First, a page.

Local Seleka forces exit the Multinational Force of Central Africa (FOMAC) compound after their commander, Colonel Saleh, met with Captain Wilson of the FOMAC peacekeepers at the FOMAC compound during a lull in the fighting between anti-balaka and Seleka forces. Dec. 7, 2013. Courtesy: Marcus Bleasdale/VII for Human Rights Watch

Local Seleka forces exit the Multinational Force of Central Africa (FOMAC) compound after their commander, Colonel Saleh, met with Captain Wilson of the FOMAC peacekeepers at the FOMAC compound during a lull in the fighting between anti-balaka and Seleka forces. Dec. 7, 2013. Courtesy: Marcus Bleasdale/VII for Human Rights Watch

But the CAR crisis has raised some doubts of African troops’ abilities to quell violence on the continent, according to Thierry Vircoulon, the International Crisis Groups’ project director for Central Africa. “Unfortunately, the French are the only ones willing and able to do the job at this stage. The African peacekeeping force demonstrated its ineffectiveness to secure Bangui,” he said to IPS, noting that the French troop deployment was welcomed by CAR and its neighbours during the U.N. summit.

At the Paris summit, leaders discussed the prospects of setting up a permanent African force capable of intervening independently in times of crisis, rather than wading through the logistics of each individual deployment whenever crises occur.

“The African countries must now fulfil the 6,000 troops ceiling for MISCA, and everybody wonders whether they can do this, and how fast,” said Vircoulon. “The CAR crisis has reinforced the scepticism about the peace and security architecture to say the least.”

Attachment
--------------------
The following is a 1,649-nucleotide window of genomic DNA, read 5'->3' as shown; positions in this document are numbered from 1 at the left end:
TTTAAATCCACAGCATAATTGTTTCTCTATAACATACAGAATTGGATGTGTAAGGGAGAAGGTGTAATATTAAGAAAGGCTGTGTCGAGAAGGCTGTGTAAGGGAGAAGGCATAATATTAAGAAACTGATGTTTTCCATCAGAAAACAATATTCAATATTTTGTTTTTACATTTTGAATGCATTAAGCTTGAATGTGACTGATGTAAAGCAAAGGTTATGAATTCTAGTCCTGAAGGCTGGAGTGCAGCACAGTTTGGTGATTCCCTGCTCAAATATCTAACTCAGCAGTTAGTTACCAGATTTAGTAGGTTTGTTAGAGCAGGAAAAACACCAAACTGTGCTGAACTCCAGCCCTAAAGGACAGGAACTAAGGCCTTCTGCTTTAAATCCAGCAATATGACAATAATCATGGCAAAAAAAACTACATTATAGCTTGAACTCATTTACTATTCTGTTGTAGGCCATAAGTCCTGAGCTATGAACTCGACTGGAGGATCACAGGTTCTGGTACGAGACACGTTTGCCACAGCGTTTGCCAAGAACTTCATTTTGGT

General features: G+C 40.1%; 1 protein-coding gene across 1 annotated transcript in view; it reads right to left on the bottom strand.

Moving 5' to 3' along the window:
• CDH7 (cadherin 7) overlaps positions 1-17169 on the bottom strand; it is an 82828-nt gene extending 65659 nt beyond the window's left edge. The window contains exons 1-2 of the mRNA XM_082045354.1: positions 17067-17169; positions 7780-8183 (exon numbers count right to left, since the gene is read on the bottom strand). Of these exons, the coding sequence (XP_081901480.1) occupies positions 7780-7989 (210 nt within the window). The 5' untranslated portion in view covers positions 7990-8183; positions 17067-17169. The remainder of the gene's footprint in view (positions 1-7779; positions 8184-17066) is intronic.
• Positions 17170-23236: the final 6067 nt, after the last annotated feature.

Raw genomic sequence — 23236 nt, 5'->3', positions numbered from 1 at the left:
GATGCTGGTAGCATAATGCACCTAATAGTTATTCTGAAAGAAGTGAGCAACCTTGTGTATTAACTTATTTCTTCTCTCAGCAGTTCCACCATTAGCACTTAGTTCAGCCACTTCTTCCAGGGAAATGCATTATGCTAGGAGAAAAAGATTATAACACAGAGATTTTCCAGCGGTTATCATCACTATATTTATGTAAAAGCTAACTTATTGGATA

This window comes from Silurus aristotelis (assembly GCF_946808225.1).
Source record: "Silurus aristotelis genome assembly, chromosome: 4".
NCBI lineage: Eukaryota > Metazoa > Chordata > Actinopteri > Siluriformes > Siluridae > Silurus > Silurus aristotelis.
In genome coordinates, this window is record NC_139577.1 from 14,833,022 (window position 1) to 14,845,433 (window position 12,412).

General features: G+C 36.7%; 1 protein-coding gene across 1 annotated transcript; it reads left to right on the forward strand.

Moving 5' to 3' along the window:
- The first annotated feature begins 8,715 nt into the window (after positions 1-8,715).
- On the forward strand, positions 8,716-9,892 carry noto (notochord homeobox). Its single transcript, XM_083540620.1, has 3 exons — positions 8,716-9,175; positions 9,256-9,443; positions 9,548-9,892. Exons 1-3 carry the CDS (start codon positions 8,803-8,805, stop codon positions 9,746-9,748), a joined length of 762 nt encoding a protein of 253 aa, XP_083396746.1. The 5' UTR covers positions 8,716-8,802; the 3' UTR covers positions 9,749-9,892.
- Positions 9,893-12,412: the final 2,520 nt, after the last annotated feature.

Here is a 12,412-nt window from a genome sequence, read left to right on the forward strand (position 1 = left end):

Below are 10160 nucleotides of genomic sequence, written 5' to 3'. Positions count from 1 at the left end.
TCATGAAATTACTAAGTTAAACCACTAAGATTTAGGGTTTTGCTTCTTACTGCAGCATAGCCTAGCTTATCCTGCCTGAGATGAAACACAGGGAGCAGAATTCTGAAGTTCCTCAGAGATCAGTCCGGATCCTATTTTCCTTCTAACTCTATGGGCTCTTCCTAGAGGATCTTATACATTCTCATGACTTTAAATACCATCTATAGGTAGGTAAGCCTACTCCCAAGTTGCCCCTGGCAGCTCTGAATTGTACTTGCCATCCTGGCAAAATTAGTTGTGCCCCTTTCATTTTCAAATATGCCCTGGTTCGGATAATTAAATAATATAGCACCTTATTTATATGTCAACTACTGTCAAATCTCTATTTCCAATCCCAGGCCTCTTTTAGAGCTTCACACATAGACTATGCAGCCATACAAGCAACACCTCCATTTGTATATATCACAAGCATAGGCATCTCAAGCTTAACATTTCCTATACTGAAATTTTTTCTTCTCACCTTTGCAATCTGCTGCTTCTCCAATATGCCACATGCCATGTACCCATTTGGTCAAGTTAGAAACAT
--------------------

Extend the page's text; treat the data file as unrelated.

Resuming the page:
As African soldiers gear up for deployment, the humanitarian situation in CAR is worsening by the day. Hundreds of thousands of people – about 10 percent of the population – have been displaced and about 25 percent are in need of food aid, according to the U.N. Seleka rebels have been accused of committing severe human rights abuses against men, women and children over the past year.

Seleka first coalesced for political reasons – its leaders sought the ouster of former president Francois Bozize. Former Seleka commander Michel Djotodia has taken over as president of CAR and has promised to hold elections within 18 months. He formally dissolved his already-disintegrating rebel coalition in September but has failed to enforce law and order.

Many one-time Seleka members have turned to looting and banditry, spurring the rise of self-defence groups called “anti-balaka”. The worsening tensions between the mostly-Muslim rebels and the majority-Christian civilian population now threaten to turn the crisis into a religious conflict.

“The population is fatigued – they have no food left for their families, and they’ve been looted so many times,” said Martin. “And out of this evolved more organised armed groups, and that’s what we’ve seen since August: anti-balaka groups have been gaining strength and becoming more organised. But there’s no government; there’s no vision of leadership to put this country back on track. It’s anarchy.”

Now that the troops are rolling in, CAR citizens are waiting to see whether the escalating conflict can finally be subdued. AU Deputy Chair Mwencha gave no specific time frame for MISCA, saying it would be operational until CAR achieved a stable system of governance.

“First of all, there has to be peace and security to get the institutions up and running again, and to start organising elections,” he said. “But the ultimate game is to, as quickly as possible, organise an election so that they can have an a legitimate authority. Once Central Africans are in charge of the situation, there will be no need for us to continue to stay there.”